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Recognizing and Controlling Security Threat Groups
By Terry Campbell, Professor, Purdue University Global
Published: 03/11/2013

Arrested youth a Due to fiscal shortfalls and concerns, the managing and control of our prisons are even more important. Corrections is used to making due with less. This does not distract from recognizing and controlling security threat groups. As we enter 2013, corrections is reminded: “Security Threat Groups” are still a threat to the overall safety and security of our prisons.

Many of our prisons and jails have excellent mission statements and policies and procedures in place related to prison gangs/security threat groups. These programs are in place to track and record threat groups and members. If a prison or jail has limited resources and is struggling to implement security threat group awareness; there are ample amount of agencies at the city, county, state, and federal levels willing to assist and share important information. It is more important than ever to implement security threat group awareness. The institution must recognize a gang problem and/or potential gang problem exists.

Corrections personnel also must be aware of reasons why inmates join these security threat groups. These can consist of protection, viewing the gang as family, a need to belong and/or be accepted, means of support, want to control their environment, etc. This is part of the ongoing security threat group awareness process.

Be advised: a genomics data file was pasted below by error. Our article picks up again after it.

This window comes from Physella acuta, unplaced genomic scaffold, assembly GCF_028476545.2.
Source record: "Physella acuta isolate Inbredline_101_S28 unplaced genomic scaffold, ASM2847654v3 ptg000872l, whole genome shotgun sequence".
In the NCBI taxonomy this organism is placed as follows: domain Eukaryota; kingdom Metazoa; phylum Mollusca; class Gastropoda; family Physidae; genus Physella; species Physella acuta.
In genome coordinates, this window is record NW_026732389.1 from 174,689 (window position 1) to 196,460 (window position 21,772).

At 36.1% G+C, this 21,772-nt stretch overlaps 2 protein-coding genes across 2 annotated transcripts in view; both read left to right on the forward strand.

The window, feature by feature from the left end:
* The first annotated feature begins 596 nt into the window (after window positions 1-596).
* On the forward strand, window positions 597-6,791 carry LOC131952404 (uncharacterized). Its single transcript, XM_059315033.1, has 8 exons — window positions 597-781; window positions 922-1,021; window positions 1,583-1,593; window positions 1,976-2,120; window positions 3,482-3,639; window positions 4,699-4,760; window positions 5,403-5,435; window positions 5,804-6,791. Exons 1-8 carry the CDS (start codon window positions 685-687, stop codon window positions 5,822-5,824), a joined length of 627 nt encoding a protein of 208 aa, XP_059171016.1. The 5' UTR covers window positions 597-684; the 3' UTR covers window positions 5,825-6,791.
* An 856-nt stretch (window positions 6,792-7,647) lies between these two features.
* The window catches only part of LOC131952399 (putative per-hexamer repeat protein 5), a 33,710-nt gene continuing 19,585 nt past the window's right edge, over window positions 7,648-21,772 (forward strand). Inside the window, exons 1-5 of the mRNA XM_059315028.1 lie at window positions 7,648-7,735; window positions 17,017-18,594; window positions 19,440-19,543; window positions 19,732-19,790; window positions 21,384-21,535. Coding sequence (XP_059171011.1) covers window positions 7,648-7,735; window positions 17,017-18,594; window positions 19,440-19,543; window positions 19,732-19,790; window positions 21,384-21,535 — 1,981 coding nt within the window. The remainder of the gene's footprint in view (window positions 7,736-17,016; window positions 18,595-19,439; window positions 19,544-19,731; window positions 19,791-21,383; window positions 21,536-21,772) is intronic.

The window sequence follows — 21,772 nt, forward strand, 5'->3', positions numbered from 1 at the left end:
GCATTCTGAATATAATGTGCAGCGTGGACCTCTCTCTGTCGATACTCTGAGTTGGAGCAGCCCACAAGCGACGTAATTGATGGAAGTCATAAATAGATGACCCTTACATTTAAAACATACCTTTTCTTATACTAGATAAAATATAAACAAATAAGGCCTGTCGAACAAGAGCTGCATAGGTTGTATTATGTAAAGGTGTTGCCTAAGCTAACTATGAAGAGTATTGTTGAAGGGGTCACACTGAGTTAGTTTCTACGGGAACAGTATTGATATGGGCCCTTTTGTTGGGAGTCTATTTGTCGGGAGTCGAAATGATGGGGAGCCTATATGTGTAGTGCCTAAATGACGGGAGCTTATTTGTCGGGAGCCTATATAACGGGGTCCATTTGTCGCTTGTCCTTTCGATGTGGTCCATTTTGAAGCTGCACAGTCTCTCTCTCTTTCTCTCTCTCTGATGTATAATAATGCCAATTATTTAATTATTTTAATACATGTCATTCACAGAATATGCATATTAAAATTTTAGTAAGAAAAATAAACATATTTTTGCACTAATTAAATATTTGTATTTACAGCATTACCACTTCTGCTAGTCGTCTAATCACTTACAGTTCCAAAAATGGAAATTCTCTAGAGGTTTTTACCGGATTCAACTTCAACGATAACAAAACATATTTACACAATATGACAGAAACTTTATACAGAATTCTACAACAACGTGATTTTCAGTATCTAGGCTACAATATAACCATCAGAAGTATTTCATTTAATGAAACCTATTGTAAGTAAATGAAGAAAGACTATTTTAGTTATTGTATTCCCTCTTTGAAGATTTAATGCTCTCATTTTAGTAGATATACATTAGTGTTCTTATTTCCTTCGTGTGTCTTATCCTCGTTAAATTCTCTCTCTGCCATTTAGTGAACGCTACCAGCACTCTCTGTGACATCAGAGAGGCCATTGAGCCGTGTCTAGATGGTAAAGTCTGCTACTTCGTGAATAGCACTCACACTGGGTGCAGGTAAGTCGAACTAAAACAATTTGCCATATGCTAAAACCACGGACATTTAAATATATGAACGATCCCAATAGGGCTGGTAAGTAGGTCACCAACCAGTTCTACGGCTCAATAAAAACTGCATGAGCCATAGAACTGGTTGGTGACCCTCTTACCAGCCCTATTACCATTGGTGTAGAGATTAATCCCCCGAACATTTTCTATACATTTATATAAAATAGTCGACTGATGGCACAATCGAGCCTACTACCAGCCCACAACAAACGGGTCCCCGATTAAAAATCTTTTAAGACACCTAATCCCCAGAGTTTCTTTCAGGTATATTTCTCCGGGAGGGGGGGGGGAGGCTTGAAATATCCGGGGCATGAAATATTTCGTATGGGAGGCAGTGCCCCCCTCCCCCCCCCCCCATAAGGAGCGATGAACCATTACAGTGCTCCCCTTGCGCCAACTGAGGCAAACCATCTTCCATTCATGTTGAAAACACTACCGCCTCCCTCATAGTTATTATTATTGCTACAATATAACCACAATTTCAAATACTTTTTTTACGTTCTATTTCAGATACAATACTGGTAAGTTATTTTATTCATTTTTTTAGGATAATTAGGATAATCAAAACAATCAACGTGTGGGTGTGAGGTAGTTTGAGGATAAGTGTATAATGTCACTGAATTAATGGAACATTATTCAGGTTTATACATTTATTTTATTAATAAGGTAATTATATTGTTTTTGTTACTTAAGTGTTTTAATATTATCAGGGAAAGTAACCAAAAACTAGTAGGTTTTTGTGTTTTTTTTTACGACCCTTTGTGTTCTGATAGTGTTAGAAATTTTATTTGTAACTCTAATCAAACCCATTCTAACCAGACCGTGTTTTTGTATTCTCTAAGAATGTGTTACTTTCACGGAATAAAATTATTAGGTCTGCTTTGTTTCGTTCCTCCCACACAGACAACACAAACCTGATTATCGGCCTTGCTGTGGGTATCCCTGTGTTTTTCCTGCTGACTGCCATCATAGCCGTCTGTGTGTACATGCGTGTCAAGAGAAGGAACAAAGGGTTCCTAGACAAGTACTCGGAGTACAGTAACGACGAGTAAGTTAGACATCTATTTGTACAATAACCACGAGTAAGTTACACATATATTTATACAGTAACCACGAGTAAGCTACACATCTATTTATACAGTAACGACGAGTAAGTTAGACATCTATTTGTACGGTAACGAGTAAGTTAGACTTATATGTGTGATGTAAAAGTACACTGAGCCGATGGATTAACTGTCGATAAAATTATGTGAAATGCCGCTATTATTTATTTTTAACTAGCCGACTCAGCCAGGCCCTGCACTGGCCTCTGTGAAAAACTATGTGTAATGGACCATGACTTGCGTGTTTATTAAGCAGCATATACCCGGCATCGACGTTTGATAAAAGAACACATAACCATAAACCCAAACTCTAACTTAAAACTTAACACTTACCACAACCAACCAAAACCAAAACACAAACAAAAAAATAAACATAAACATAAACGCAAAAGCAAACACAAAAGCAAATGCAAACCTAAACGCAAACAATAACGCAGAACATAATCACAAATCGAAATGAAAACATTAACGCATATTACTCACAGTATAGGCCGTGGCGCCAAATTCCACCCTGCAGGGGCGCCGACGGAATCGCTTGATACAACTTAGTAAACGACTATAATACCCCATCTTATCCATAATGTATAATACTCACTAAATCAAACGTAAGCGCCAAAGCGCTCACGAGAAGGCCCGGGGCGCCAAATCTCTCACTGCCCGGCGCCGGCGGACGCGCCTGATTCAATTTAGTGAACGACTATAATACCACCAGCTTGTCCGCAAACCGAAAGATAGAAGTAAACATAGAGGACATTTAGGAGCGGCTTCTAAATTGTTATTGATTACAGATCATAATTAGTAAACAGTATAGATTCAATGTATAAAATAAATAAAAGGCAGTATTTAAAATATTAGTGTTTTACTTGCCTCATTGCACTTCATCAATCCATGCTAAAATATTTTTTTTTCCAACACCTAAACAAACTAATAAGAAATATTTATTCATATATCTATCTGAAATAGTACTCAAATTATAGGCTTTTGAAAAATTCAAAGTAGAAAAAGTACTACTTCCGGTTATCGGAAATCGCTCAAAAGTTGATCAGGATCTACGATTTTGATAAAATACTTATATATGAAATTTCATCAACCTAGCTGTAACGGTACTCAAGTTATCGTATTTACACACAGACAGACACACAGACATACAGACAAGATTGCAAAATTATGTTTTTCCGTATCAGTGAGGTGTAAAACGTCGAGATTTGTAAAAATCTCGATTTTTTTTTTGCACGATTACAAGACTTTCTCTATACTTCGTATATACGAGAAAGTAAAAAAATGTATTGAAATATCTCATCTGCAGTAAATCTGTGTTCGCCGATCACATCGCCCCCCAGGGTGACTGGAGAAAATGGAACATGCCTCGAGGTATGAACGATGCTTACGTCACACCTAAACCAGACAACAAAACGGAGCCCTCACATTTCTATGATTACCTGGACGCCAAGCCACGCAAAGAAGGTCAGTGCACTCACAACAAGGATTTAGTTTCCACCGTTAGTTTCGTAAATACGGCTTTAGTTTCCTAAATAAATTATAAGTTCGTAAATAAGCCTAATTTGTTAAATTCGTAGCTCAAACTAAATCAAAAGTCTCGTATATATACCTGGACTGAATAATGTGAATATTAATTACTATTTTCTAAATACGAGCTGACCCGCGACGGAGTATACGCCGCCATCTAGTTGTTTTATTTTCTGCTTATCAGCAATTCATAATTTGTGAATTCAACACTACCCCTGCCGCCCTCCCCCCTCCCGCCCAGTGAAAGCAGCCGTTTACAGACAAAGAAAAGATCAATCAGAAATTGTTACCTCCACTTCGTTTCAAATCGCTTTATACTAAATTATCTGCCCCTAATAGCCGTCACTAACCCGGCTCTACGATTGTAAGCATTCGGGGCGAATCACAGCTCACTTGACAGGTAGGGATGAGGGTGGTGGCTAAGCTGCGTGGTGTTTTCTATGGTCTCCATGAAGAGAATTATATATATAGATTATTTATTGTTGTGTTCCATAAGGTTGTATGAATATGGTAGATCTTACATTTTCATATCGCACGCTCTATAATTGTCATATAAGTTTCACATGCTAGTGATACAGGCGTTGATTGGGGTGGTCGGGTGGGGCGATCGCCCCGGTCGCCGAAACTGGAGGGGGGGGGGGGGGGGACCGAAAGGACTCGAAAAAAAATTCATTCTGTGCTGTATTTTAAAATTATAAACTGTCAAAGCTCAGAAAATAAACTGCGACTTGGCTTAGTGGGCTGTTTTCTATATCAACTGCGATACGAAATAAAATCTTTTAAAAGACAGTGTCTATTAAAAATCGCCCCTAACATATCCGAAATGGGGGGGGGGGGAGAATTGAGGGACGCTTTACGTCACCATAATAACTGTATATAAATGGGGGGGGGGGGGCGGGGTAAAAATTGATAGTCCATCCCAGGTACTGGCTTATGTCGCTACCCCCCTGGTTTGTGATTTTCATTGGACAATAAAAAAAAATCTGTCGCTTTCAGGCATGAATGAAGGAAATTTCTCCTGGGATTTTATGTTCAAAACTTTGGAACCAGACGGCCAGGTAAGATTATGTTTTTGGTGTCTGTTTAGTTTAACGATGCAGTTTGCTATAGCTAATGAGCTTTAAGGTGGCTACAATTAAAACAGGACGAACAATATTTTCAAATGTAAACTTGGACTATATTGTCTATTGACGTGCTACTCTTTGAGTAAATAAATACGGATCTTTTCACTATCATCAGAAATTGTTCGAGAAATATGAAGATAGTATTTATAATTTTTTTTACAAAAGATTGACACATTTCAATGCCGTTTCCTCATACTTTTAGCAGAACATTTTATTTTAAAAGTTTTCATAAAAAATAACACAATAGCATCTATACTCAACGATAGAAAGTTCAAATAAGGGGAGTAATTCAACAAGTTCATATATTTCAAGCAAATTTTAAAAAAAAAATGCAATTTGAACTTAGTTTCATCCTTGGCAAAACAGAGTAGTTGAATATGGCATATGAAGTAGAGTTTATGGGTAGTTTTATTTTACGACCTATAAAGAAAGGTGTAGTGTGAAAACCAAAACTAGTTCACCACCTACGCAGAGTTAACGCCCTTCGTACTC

Institutions face many challenges when dealing with the security threat groups. If these challenges are not dealt with timely, then these challenges will only escalate and lead to more serious problems. Institution administration and staff must be focused and recognize who the gang members are. The major security threat groups within a prison will vary from state to state.

Classification, as you know serves several purposes. Information collected will aid in properly assigning inmates and/or security threat group inmates to correct security levels, housing assignments, job assignment (if applicable), and other considerations. The institution should designate someone as security threat group coordinator. This officer will work with other staff in coordinating activities, collecting information, training, communication, dissemination of information, and identification of security threat groups and members. This is a vital role to assist in maintaining the safety and security of the institution.

Institutions work very hard in identifying security threat group members and validating this information. Validation can consist of the following identifiers, but not limited to; tattoos, gang colors or symbols, photos, confiscated material, interviews, drawings, graffiti, membership roster, gang organization chart, terminology, written messages with symbols, non-verbal can consist of gang signs, etc.

All staff must be trained in security threat group awareness and recognition. Policies and procedures must be in place and enforced to provide directions and protocol to use when identifying potential security threat group inmates and incidents. There is a tremendous amount of information generated on a daily basis. The trick is being able to analyze this information, and disseminate to the correct staff. This information is another useful tool to assist with improving the overall safety and security of the institution. Again, this information is essential in properly managing these types of offenders, developing housing strategies, identifying any trends and patterns, assisting classifications, security, etc.